Stiebel Eltron 239223 Tankless Water Heater – Tempra 29 Plus – Electric, On Demand Hot Water, Eco, White, 23

Stiebel Eltron Tempra Plus 29 kW



Rinnai V75IN Tankless Hot Water Heater, 7.5 GPM, Natural Gas, Indoor Installation

Rinnai V75IN Tankless Hot Water Heater



Rinnai RL75IP Tankless Hot Water Heater, 7.5 GPM, Propane, Indoor Installation

Rinnai RL75IP Propane Tankless Water Heater

In the market for a new tankless water heater?

If you are researching tankless water heaters, then you have probably already heard about most of the benefits they have to offer. For example, a tankless water heater can reduce your water heating bill by as much as 24% to 35% – if your household uses less than 41 gallons of hot water each day. It is likely you are also familiar with the fact that they possess the potential to offer an unlimited source of continuous water.

Because they are not restricted by a tank size, there are no limits to the amount of water you can access. In short, purchasing a tankless heater is one of the smartest investments you can make in your home.

Tankless water heaters use one of three power sources. You can read more reviews for each of these at the links below.

For decades, tankless water heaters have been the standard in Europe and other parts of the world; however, only in the last decade has North America seen a significant increase in interest. The downside to this newfound interest is that the market has quickly become saturated with many models as manufacturers hurry to jump on the bandwagon.

Unfortunately, many companies have cranked out their versions of tankless water heaters without investing the time and effort required to properly develop and engineer them. This oversaturation of the market makes it difficult to determine which models are worthwhile. Moreover, because tankless models have a high upfront cost, the stakes are high to pick the perfect model for your home.

The good news is that you have come to the right place! We have invested the time, read all of the tankless water heater reviews – and have done all the research for you.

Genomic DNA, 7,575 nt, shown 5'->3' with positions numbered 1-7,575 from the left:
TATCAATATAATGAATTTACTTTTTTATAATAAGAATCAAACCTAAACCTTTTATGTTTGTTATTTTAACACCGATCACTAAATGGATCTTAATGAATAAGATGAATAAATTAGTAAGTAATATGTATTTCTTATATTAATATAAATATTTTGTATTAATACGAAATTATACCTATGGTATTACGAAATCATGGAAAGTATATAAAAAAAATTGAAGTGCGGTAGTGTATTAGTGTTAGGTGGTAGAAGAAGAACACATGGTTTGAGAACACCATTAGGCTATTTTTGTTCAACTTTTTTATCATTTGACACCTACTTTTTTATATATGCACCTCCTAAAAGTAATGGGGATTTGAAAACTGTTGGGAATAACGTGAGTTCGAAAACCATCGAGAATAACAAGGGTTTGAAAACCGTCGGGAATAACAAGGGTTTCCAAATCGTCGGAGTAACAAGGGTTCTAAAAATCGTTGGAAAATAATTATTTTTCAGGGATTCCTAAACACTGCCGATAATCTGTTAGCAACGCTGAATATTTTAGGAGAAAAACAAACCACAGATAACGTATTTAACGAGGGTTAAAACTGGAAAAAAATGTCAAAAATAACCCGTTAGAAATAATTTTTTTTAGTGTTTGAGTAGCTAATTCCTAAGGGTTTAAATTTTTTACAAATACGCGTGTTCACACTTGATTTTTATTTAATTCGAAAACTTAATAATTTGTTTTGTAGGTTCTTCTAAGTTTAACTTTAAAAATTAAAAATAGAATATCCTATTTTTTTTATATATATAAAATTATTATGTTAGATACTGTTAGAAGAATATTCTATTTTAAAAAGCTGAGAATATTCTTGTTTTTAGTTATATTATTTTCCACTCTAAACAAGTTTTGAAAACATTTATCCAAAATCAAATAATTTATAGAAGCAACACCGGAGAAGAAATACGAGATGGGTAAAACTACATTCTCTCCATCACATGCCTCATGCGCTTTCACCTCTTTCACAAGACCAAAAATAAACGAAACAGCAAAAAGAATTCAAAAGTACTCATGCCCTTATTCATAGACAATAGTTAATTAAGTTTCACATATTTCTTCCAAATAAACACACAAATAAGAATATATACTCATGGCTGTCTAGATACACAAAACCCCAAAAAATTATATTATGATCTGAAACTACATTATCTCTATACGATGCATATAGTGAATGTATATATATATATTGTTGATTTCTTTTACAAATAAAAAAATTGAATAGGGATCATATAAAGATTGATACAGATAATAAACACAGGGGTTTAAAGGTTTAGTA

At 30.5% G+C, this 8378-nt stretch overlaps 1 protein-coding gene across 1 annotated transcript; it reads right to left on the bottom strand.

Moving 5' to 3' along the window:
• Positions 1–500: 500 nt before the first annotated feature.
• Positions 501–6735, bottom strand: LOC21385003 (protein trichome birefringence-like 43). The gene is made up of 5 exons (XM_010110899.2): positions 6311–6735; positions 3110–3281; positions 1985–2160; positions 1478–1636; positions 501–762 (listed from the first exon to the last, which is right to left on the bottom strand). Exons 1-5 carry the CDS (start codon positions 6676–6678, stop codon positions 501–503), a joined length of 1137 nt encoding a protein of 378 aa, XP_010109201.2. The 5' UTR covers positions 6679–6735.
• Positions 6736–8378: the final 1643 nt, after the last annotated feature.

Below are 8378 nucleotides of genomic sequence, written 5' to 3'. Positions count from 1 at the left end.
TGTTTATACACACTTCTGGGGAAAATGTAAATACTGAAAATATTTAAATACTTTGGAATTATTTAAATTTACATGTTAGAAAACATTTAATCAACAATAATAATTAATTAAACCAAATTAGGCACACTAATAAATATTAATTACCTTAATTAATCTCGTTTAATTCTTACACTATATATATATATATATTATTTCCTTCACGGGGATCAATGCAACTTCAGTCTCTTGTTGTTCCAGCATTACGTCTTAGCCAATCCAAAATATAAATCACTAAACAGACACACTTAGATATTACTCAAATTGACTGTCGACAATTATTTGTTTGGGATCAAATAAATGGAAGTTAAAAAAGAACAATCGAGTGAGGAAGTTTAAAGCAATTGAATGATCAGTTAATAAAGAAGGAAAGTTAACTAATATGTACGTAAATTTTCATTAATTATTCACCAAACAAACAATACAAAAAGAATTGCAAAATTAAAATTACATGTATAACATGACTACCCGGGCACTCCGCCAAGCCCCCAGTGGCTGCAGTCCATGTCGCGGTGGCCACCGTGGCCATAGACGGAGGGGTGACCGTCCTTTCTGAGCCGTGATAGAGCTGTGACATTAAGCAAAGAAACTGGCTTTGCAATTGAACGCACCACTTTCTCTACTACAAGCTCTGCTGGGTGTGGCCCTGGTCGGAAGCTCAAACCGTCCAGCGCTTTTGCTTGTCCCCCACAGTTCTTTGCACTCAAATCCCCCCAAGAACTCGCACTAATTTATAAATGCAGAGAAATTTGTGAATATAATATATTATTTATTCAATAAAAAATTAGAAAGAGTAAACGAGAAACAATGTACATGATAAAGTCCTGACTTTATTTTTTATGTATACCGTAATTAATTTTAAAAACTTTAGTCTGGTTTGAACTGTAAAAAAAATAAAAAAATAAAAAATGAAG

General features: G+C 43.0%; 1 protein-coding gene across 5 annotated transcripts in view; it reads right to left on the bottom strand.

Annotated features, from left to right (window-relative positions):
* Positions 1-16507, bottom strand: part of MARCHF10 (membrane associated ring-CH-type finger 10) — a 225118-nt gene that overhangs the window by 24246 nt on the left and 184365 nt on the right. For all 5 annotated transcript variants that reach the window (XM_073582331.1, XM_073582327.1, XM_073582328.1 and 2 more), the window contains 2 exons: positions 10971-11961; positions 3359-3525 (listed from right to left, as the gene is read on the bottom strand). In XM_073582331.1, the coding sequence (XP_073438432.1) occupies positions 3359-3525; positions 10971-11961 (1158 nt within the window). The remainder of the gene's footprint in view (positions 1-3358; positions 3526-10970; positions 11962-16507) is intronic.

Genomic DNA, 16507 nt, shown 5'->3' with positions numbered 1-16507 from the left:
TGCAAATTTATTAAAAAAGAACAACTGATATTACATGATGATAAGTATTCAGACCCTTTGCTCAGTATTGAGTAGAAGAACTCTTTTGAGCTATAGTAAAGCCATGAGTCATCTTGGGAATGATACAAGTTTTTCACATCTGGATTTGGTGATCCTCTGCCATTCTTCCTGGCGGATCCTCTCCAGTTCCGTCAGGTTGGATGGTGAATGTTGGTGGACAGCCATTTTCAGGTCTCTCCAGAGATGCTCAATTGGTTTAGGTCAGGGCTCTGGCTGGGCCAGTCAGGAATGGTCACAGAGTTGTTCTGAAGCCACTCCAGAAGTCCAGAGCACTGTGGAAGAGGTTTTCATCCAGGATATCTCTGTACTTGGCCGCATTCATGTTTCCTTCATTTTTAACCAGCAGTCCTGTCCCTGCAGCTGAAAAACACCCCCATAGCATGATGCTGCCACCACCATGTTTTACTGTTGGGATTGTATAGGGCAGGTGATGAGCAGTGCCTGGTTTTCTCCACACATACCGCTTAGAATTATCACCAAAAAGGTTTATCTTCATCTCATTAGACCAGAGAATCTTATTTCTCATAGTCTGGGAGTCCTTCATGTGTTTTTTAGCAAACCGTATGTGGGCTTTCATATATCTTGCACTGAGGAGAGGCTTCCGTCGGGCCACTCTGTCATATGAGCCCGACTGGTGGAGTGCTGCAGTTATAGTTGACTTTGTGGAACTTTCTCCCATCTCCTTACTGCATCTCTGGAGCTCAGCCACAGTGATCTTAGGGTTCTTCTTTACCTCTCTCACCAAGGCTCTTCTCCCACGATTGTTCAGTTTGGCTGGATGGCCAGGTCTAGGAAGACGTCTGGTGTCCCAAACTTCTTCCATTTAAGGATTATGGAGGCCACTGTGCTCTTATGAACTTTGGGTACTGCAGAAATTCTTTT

Here is your one stop resource for all of the information you need to make an informed buying decision. Whether you live by yourself or are a member of a large family, we will help you find the perfect model that suits your individual needs, tastes, and budget.

5 Best Tankless Water Heaters for 2023



Stiebel Eltron 239223 Tankless Water Heater – Tempra 29 Plus – Electric, On Demand Hot Water, Eco, White, 23

Stiebel Eltron Tempra Plus 29 kW

The Stiebel Eltron Tempra Plus 29 kW boasts itself as the most technologically advanced water heater that is available on the market. The Tempra Plus promises to give its users a satisfactory experience every single time you use it by eliminating temperature fluctuation.

Unlike some other tankless water heater options that are available, the Tempra Plus uses Advanced Flow Control technology that can accurately adjust water flow, so the temperatures remain consistent. No more showers that end up leaving you rinsing off in chilly water or having to worry about touching scalding water while doing the dishes.

The Tempra series of Steibel Eltron water heaters are favorably known for their low energy consumption. Gas tankless water heaters can be quite expensive to install in your home because you often have to enlist the help of a professional. With the Tempra Plus, the installation will be much more of a breeze because you don’t have to worry about creating an outside vent for this electric-style heating system.

Electric tankless heaters usually cost less than their gas-using counterparts, so you will save money upfront after purchasing your Stiebel Eltron Tempra Plus 29kW, and will continue to see savings in your electric bill long after your initial installation of this tankless heating system. Compared to standard tank systems, the Tempra Plus can help save an extra 20% in utility usage.


  • Digital temperature display that allows for you to adjust the water temperature output to be heated between 86 and 125 Fahrenheit.
  • Advanced Flow Control technology automatically adjusts the flow of output so that water temperatures remain consistent.
  • The Tempra Plus 24 has a robust heating system that is well suited for large homes and houses that are in relatively cold climates.
  • Has a max power of 24 kW on 240 V, which is excellent for powering the entire house. For average size houses, there is no need to purchase multiple electric water heaters so that you can adequately heat the water throughout your home.
  • The Tempra 24 has a Compact and sleek design that is suitable for a great deal of residential and commercial needs.



  • The Tempra Plus 24 is built with two electric heating modules that are equipped to handle heavy hot water demands.
  • Steel coated encasings protect the product parts and are designed to resist corrosion and help to boost up the functional lifetime of your water heater.
  • The small and compact design makes the Tempra Plus 24 a fantastic electric tankless water heating option regardless of if you own a large single-family home or a single-bathroom condominium.


  • The Limited warranty coverage only lasts for three years and is relatively short in contrast to some of the Tempra Plus 24’s competitors who offer lifetime coverage.
  • Compared to some other electric tankless water heater reviews, The Tempra Plus 24 has had some complaints in regards to having a relatively low water pressure.